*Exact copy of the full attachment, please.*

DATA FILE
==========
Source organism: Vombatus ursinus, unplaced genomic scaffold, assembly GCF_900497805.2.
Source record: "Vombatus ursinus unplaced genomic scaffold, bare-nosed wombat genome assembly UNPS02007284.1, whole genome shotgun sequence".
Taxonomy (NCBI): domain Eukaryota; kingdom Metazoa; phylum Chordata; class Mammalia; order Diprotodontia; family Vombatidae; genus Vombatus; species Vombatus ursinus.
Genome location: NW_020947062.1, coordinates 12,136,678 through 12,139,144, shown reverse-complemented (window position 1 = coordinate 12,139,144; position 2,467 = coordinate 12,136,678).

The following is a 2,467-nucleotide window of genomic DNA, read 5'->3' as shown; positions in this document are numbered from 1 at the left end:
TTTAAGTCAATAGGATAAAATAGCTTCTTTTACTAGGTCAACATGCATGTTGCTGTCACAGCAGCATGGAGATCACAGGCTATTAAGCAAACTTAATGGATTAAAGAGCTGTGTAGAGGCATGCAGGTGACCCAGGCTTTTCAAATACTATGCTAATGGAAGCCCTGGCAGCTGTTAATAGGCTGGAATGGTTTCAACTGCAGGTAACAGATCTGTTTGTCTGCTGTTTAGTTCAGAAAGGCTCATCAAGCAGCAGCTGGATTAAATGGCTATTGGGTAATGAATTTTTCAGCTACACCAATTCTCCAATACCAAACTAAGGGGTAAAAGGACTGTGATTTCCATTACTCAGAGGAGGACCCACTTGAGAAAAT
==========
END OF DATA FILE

Source organism: Vombatus ursinus, unplaced genomic scaffold, assembly GCF_900497805.2.
Source record: "Vombatus ursinus unplaced genomic scaffold, bare-nosed wombat genome assembly UNPS02007284.1, whole genome shotgun sequence".
Taxonomy (NCBI): domain Eukaryota; kingdom Metazoa; phylum Chordata; class Mammalia; order Diprotodontia; family Vombatidae; genus Vombatus; species Vombatus ursinus.
Genome location: NW_020947062.1, coordinates 12,136,678 through 12,139,144, shown reverse-complemented (window position 1 = coordinate 12,139,144; position 2,467 = coordinate 12,136,678).

The following is a 2,467-nucleotide window of genomic DNA, read 5'->3' as shown; positions in this document are numbered from 1 at the left end:
TTTAAGTCAATAGGATAAAATAGCTTCTTTTACTAGGTCAACATGCATGTTGCTGTCACAGCAGCATGGAGATCACAGGCTATTAAGCAAACTTAATGGATTAAAGAGCTGTGTAGAGGCATGCAGGTGACCCAGGCTTTTCAAATACTATGCTAATGGAAGCCCTGGCAGCTGTTAATAGGCTGGAATGGTTTCAACTGCAGGTAACAGATCTGTTTGTCTGCTGTTTAGTTCAGAAAGGCTCATCAAGCAGCAGCTGGATTAAATGGCTATTGGGTAATGAATTTTTCAGCTACACCAATTCTCCAATACCAAACTAAGGGGTAAAAGGACTGTGATTTCCATTACTCAGAGGAGGACCCACTTGAGAAAAT